Philipp Mack was one of many international students taking part in Orientation Day.
Philipp Mack was one of many international students taking part in Orientation Day.

Philipp Mack from Germany was one of many excited, newly admitted students who visited Stockholm University’s Orientation Day for international students on 25 August. This day rounded off a whole week filled with welcome activities designed to provide practical information and assistance, as well as social activities for newcomers from all over the world.

Many German, French and Chinese students

Philipp Mack belonged to the most frequenty represented nationality and another Material Chemistry student, Clément Pechberty, represented the second country on the list: France. Number three was China.
”I wanted to study in a Scandinavian country as it’s very different from southern Europe,” Clément explained his choice of Stockholm University. ”It’s my first time in Sweden and I’m struck by how clean it is and that there are so many people who travel by bike.”

Myths and truths about Swedes

The host of the evening in the large Aula Magna auditorium, Ronald T. Nordqvist, gave the audience some hints about what to expect from Swedish culture, rejecting myths of violent Vikings, an all-blonde population and dangerous arctic animals roaming the streets.
”The Swedes still like to travel the world but these days they do it in a more peaceful way,” Mr Nordqvist said. ”You may still spot the long beard on some of the males, though, especially if they are hipsters.”
That not all Swedes live up to the reputation of being shy and introverted became obvious as Student Health Services nurse Eliza Cederlund entered the stage dancing to a famous pop tune, making the students stand up and clap and cheer.

The importance of communication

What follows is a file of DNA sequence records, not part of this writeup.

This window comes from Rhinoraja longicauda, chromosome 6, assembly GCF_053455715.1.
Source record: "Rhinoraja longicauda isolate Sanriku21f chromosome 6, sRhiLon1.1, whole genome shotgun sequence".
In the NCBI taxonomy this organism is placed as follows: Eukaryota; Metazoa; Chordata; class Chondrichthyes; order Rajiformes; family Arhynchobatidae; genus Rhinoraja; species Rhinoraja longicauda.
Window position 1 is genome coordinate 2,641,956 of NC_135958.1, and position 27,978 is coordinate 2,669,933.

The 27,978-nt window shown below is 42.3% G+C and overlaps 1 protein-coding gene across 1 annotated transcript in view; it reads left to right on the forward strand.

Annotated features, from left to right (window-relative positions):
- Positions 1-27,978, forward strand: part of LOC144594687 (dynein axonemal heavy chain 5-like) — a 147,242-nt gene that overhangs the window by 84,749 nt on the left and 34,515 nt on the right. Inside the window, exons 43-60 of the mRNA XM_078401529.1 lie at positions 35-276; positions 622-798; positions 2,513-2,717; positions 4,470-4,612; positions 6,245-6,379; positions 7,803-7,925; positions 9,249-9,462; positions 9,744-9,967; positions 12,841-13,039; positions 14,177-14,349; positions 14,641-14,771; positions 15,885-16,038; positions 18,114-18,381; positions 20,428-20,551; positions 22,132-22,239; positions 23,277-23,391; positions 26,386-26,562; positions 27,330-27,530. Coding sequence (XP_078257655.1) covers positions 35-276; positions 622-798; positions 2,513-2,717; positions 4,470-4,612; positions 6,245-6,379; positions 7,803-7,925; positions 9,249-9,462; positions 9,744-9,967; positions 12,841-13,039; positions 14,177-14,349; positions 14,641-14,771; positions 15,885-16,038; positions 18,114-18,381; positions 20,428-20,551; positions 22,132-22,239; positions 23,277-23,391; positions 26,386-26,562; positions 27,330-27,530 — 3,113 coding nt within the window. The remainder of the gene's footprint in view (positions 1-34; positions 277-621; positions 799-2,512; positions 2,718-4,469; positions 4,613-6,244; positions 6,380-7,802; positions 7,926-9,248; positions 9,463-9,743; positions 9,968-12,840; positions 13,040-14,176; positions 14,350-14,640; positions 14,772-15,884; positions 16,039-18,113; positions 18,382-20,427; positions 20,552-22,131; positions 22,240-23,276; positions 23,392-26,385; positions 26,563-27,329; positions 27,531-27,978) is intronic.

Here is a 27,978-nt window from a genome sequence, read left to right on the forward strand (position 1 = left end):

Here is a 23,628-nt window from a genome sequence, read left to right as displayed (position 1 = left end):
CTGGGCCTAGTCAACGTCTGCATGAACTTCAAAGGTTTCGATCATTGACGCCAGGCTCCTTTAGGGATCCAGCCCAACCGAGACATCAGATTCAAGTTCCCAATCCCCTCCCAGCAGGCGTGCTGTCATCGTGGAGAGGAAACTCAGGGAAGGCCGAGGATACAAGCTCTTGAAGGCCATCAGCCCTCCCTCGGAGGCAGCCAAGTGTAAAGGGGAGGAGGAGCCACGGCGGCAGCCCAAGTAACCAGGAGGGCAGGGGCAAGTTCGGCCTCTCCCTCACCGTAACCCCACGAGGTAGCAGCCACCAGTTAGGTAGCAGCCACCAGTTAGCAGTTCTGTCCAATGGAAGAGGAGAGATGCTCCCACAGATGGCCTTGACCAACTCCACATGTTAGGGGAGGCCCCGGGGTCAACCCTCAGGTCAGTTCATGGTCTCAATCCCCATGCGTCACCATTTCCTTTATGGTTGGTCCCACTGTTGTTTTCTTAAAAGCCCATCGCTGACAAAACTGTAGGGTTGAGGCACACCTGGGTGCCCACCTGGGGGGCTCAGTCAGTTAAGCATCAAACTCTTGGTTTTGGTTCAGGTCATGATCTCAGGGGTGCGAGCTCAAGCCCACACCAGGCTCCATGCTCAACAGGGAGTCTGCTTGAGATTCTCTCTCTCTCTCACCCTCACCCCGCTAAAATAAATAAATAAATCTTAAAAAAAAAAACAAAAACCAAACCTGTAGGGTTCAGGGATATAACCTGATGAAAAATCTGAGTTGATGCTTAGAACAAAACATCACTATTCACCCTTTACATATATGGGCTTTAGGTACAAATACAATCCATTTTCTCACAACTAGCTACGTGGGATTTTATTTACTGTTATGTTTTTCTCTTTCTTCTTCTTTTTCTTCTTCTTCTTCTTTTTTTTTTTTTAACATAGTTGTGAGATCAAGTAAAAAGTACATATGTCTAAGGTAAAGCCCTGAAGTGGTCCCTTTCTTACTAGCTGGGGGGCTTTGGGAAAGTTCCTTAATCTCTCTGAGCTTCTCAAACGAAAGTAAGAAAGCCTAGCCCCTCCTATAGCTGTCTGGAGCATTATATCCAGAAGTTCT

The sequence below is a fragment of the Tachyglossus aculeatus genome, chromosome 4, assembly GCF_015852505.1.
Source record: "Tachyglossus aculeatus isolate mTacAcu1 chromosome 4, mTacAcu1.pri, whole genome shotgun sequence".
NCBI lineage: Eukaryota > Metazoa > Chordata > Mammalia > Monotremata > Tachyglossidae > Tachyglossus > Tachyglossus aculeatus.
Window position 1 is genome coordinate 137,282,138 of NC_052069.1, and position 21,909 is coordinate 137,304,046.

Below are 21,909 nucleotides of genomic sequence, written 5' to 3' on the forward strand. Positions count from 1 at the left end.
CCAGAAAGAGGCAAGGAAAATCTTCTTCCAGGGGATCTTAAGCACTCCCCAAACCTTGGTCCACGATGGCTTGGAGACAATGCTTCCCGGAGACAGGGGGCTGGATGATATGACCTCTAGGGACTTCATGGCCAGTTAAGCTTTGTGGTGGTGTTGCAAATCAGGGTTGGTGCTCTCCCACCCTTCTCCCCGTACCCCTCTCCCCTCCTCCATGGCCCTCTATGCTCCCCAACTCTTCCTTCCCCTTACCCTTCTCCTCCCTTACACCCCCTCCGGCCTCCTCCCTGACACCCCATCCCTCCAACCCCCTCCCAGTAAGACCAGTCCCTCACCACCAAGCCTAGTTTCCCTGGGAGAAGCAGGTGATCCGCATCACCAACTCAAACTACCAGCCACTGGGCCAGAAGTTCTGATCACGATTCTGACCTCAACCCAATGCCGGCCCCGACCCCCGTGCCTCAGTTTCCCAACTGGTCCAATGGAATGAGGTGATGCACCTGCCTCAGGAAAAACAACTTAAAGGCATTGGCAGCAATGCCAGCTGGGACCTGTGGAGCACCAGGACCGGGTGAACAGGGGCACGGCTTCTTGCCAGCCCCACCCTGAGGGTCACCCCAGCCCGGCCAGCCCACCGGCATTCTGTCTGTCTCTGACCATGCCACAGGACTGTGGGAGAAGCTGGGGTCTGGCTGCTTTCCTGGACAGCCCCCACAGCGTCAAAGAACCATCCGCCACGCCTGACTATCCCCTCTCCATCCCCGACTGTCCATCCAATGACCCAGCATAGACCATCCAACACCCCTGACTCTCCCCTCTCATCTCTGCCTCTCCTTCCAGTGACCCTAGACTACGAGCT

"Phew, I think I need to catch my breath now," she admitted as the music faded, and

Student Health Services nurse Eliza Cederlund challenged the idea of Swedes being shy and introverted.
Student Health Services nurse Eliza Cederlund challenged the idea of Swedes being shy and introverted.

suggested that the students grab the opportunity to introduce themselves to the person sitting next to them.
Eliza Cederlund went on to stress the importance of communication, of staying in touch with friends and family at home as well as making new friends in Stockholm.
In addition to information about the Swedish healthcare system the international students were given talks about IT and library services, insurance, banking, Swedish language courses and many other useful things.

The Vice-Chancellor welcomed the newcomers

Vice-Chancellor Astrid Söderbergh Widding expressed how happy she was that the students had chosen Stockholm University. A choice that would give them access to a significant breadth of subjects, first-class research and unique activities in connection to the Nobel Prize later on this autumn.
"At Stockholm University we create researchers who are keen to change the world," the Vice-Chancellor said and mentioned some of the internationally renowned research areas such as Children's Rights and Conditions.
She hoped the students would enjoy their study time at Stockholm University and assured that they would always be welcome to return should they wish to in the future.

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